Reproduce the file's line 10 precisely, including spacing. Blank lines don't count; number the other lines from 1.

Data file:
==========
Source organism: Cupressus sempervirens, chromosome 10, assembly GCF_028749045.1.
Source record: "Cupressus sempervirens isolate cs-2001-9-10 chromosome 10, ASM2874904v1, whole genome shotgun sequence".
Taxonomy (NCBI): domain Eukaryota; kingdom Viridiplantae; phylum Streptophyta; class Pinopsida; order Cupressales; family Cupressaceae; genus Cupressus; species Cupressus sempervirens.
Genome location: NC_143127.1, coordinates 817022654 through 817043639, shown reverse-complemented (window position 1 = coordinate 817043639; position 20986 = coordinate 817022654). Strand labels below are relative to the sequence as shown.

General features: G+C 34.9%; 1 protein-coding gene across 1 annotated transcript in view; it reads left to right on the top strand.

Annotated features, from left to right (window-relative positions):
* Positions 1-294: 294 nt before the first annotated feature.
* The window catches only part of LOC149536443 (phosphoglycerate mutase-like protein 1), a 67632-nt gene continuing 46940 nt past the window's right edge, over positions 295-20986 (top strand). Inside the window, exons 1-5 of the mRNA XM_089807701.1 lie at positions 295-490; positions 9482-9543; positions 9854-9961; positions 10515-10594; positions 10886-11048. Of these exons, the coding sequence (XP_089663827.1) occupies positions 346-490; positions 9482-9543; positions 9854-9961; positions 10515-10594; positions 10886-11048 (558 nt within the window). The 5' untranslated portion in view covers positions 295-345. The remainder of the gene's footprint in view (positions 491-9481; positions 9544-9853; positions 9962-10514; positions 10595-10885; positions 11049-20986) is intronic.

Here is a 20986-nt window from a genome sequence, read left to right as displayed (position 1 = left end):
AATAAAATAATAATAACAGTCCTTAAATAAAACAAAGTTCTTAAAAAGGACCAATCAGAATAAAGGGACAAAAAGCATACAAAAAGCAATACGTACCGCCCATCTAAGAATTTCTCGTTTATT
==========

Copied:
AATAAAATAATAATAACAGTCCTTAAATAAAACAAAGTTCTTAAAAAGGACCAATCAGAATAAAGGGACAAAAAGCATACAAAAAGCAATACGTACCGCCCATCTAAGAATTTCTCGTTTATT